On its previous albums, Timber Timbre impressively created an immediately identifiable, inimitable sonic environment. Tailoring an introspective, moody and melancholy brew of blues and folk, the band has attracted critical acclaim for its distinctive sound.
Sincerely, Future Pollution, Timber Timbre’s new album and the followup to its 2014 Polaris Music Prize shortlisted Hot Dreams, delves deeper into those darker sounds. Helmed by the creative leadership of Taylor Kirk, Sincerely, Future Pollution also explores newer sounds, and this can be attributed in part to the group’s slightly different songwriting process on this project.
Kirk and bandmates Mathieu Charbonneau, Simon Trottier and drummer Oliver Fairfield arranged songs in Montreal, before taking off to a Paris chateau to finish off the tracks, experimenting beyond their usual boundaries. So while songs like “Velvet Gloves & Spit” and “Sewer Blues” mine familiar Timber Timbre territory of reverb-laden guitars and spooky synths — replete with Kirk’s gravelly croon — there are departures. “Grifting,” for example, channels a funk-influenced style reminiscent of David Bowie’s “Fame.”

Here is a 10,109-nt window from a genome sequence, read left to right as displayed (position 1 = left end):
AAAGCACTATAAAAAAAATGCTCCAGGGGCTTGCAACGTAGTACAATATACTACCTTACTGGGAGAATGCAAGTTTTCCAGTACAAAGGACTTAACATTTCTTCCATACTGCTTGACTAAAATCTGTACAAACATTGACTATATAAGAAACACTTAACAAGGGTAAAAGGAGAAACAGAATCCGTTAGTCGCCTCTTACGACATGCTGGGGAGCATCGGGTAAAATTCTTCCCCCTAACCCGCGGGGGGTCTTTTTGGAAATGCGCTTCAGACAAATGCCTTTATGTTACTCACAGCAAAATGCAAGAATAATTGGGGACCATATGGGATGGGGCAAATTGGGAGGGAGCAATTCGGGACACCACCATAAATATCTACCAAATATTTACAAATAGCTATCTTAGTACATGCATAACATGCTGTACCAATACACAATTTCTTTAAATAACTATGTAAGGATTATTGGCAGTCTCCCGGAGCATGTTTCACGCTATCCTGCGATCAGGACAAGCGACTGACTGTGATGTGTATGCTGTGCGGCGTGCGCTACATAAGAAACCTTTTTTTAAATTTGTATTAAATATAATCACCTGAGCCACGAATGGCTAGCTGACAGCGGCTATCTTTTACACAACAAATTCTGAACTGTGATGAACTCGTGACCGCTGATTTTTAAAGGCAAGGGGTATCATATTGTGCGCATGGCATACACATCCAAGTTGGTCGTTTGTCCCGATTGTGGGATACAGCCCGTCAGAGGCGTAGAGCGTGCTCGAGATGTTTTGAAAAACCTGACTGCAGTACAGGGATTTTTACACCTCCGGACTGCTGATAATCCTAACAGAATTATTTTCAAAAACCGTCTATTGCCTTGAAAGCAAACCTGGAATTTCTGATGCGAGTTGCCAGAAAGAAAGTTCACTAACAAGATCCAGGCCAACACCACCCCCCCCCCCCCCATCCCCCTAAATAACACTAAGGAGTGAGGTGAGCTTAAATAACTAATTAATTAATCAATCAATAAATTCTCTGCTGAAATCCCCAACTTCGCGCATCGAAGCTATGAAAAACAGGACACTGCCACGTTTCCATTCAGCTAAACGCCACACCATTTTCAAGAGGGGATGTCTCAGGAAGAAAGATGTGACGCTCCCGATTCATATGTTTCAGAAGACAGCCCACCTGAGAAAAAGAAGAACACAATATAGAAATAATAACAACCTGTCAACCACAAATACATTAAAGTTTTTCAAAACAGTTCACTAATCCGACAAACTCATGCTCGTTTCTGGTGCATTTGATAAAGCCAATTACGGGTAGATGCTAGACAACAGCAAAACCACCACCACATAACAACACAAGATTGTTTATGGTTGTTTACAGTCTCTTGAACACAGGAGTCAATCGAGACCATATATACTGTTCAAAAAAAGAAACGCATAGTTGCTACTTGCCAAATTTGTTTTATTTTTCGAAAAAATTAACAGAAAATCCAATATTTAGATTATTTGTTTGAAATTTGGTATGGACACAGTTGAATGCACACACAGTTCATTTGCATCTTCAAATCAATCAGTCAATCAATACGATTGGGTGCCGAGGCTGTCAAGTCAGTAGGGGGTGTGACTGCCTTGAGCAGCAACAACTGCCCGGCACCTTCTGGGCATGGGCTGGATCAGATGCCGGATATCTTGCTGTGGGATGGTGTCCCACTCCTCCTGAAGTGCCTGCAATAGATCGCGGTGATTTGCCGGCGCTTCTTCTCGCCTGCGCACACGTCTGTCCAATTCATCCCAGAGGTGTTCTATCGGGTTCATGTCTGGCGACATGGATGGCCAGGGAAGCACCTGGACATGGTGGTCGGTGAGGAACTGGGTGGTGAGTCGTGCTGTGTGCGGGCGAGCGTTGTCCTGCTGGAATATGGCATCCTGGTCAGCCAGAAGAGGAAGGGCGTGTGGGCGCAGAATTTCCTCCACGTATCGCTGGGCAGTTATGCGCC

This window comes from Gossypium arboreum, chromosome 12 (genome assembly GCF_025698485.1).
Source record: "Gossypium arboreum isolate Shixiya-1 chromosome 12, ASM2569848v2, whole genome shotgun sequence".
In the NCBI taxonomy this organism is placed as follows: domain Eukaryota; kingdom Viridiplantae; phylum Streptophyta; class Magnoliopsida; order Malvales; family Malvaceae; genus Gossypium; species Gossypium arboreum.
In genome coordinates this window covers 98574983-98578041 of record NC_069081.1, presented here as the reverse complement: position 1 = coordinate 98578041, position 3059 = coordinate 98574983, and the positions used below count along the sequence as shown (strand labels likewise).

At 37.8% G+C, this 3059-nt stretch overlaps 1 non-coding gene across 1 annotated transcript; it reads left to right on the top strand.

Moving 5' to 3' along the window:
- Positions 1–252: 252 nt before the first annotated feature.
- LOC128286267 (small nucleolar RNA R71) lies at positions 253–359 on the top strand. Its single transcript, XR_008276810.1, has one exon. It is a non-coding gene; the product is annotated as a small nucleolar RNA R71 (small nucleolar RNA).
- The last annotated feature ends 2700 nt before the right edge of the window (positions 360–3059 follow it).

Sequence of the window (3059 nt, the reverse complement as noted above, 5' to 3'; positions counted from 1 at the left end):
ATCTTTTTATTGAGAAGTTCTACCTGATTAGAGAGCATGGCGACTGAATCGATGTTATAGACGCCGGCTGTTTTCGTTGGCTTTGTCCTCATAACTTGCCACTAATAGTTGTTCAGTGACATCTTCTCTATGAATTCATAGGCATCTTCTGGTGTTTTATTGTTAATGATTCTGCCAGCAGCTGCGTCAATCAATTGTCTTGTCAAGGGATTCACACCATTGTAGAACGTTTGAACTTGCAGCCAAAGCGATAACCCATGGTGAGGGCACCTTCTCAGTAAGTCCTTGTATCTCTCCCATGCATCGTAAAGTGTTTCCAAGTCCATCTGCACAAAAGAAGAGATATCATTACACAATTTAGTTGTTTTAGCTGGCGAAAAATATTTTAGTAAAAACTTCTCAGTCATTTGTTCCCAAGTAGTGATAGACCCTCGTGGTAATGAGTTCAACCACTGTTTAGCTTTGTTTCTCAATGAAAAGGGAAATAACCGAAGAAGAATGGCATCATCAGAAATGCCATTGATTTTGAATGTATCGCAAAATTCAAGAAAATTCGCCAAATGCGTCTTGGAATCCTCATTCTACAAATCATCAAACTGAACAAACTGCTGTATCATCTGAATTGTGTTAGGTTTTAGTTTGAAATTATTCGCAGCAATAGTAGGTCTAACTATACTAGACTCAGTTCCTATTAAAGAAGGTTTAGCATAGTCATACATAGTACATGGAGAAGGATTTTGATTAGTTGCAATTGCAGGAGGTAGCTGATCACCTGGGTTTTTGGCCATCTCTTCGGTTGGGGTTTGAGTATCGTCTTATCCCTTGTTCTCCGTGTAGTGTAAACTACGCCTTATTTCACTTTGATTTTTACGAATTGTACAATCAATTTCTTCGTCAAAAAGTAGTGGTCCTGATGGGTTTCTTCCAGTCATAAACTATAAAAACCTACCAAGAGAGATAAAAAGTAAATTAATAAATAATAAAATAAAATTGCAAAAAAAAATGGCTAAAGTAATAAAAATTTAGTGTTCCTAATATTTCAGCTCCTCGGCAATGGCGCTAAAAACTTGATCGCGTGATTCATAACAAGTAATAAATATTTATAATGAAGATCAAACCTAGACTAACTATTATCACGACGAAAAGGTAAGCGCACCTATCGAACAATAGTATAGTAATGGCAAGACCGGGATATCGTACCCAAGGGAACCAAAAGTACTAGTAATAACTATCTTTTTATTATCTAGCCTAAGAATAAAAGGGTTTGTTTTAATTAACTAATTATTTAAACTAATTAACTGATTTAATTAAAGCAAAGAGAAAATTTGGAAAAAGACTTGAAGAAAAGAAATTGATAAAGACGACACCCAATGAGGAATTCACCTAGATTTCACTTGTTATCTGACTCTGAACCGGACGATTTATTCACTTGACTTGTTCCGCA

“My solitary sketching was left more rudimentary than in the past,” said Kirk in a statement discussing the album’s genesis.
“The prior records, I’d decided what they were going to sound like. I’d imagined the arrangements when the songs were sketched. Down to anomalous sounds. There was a vision that was manageable somehow. This album was much less focused that way, but far more complex. It was complicated and challenging to the end, every detail seeming somehow counterintuitive.”
Timber Timbre’s Sincerely, Future Pollution is released on April 7. You can pre-order the album here.